Chemical injected: protein synthesis inhibitor
Inhibit proteins you need to restore memory
Can't reconsolidate so memory is lost
5. Rat no longer shows a CR which placed in context
Not afraid of shock because forgot context

Utilizes fear conditioning task
Contextual makes it cognitive
Foot shock associate shock with context

Even though these rats went under same procedure those given drug don't act afraid in context
Useful if applied to PTSD
Works and can be applied to humans now

When reconsolidation processes stopped synaptic connection goes away


Too much emotion or too much stress is bad for memory

Amygdala: processes emotional reactions
Most vivid memories have emotion


Long term potentiation and a little emotion

Calcium dependent proteins activates other proteins
MAP kinase: protein that helps continue on long term potentiation
Short term moderate increases in cortisol = increased MAP kinase activity
More dendrites
More receptors
More neurotransmitters being sent
Leads to increased AMPA receptors (part of LTP)
Cortisol release: cortisol helped long term potentiation
If something is important then it probably has a lil stress reaction
Eye blink conditioning: Air hose pointed at persons eye, tone with puff of air following (association between puff and tone, classical conditioning)
Just like rat water maze but for humans and virtual
Stress group was better!A lil stress strengthened connection in hippocampus

Dunked persons hand in ice water, increased cortisol levels which helped memory
Connections in Amygdala are stronger
May be why emotional stressful events can produce highly detailed memories


A lot if stress and memory

Problem occurs whenever cortisol release is high (high stress)

High dose/long term increase in cortisol = neuron malfunction/death
individuals with long term anxiety their memory performance is bad
Finals: decrease cortisol levels to moderate you will remember better
High: stop neurons from using glucose for energy
Restrict blood flow and therefor oxygen to neurons


3 forms of cognitive learning

Latent learning
Observational learning
Transitive learning


Latent learning

S-S associations where each of the stimuli are considered "neutral"
Neutral: don't change behavior, no reaction
Requiring S-S association where each stimuli is neutral
Neutral: dies not immediately influence behavior
Yet you can still recall that information once it becomes relative to you
Passively acquiring info but when you need it it guides your behavior of east you like to do
Pay attention and it's passively processed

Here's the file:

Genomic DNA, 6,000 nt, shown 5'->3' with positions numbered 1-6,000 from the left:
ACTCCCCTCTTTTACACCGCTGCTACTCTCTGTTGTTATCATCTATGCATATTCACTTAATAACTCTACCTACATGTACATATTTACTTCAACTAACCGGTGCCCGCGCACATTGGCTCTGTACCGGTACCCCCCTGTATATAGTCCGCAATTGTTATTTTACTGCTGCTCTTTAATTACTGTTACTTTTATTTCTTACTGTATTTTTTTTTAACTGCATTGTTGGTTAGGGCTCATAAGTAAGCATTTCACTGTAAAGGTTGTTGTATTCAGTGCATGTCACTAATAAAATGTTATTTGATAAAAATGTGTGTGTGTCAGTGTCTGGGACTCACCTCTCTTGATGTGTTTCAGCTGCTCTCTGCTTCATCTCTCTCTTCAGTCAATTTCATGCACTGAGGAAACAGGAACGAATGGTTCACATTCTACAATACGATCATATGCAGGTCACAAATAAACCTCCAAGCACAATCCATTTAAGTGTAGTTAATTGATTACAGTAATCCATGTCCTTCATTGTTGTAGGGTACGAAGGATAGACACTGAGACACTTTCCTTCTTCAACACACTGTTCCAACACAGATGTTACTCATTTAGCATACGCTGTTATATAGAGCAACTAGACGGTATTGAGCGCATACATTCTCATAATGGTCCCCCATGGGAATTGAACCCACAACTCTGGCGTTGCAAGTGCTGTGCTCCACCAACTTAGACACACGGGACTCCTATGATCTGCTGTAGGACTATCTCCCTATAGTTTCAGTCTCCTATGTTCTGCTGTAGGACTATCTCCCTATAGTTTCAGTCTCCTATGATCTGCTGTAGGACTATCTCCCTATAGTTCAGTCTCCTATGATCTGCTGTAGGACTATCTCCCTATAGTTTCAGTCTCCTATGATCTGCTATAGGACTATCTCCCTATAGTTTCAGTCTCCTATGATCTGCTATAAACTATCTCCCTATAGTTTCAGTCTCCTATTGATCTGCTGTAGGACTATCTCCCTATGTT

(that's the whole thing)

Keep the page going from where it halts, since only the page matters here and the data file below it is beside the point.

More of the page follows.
Have to pay attention to it to process it
Not expressed until it needs to be

Edward Tolman produced a latent learning task (unseen/hidden learning). He used a standard rat maze and measured the number of mistakes the rats made (into dead-ends)
​Latent Learning Task:
​Group 1: food is never present. The rat is placed into the maze, they wander around, eventually ​reach the goal, and never get food (no reinforcer). Behaviorists say: no improvement in errors ​(behavior), means no learning
​Group 2: food present in goal box (reinforced). There is an ever increasing performance and the ​number of errors is reduced. Behaviorists say: improved performance = learning
​Group 3: food is never included in the goal box until day 11. Day 1-10 = no food, Day 11= food. ​The first 10 days, performance is exactly like group 1. Behaviorists expected to see a gradual ​decrease in mistakes made, but instead the rats displayed an instant decrease in mistakes made as ​if the rats have been learning all along and this is the first time they could show they were ​learning. Their learning all along has been hidden.
​-This is where latent learning is coined.
​-As the rats were wandering they were learning the layout of the maze.
​-Day 11 they get a reinforcement. So Day 12 they know where the goal box is and they go ​straight there.
​-Behaviorists couldn’t explain this so it gave birth to cognitive theory of learning.


Observational learning

Information acquired through observation of a behavior rather than performance of the behavior
McNamara, long Not just imitation learn function


Transitive learning

Being able to apply old S-S association to a new situation
Things you e learned applied to something new
Inference: conclusion
Transitive: next to next
Green cup: banana
Red: grapes
1. Monkey learns green cup is better than red cup
2. Monkey learns red cup that had grapes is better than yellow wit peanuts
3. Monkey learns yellow cup with peanut is better than purple with lettuce
4. Presented with purple and red cup
Monkey has never been given a choice between these two CS but it chooses the red cup because it has learned that red cup was better than yellow and yellow was better than purple


In animals: there are two basic latent learning paradigms

1. Spatial latent learning
2. Irrelevant-incentive latent learning: something you want to have but it's irrelevant (not needed)


Spatial latent learning

Experimental: Food never present till day 11
Immediately improved performance
At first passively acquiring spatial environment
Once it was relevant they used that spatial map
1. Rats given several "preexposure" trials, in which they explore the maze with no food present
Looks like they're not learning but they are passively
2. During this time, they form spatial map that dies not change behavior
3. Once food is placed in the maze they can recall this spatial map to guide their path to food


Irrelevant incentive latent learning task

Exposed to incentive (irrelevant, not in deprivation state)
Ex: water
Three compartment box
Each have a cue to allow it to be distinguished
Stripped, grey, black
Food is available in one side
Rat is allow to sample from water but is not thirsty1. During training rat is exposed to water in one sued of box and no water in other sued; rat is not thirsty during training
2. During testing
If rat is. It thirsty: shows no preference
If rat is thirsty: shows preference fir sued that previously had water
Communicate that they want water


Latent learning and entorhinal cortex

Damage to the entorhinal cortex disrupts
Medial: Spatial latent learning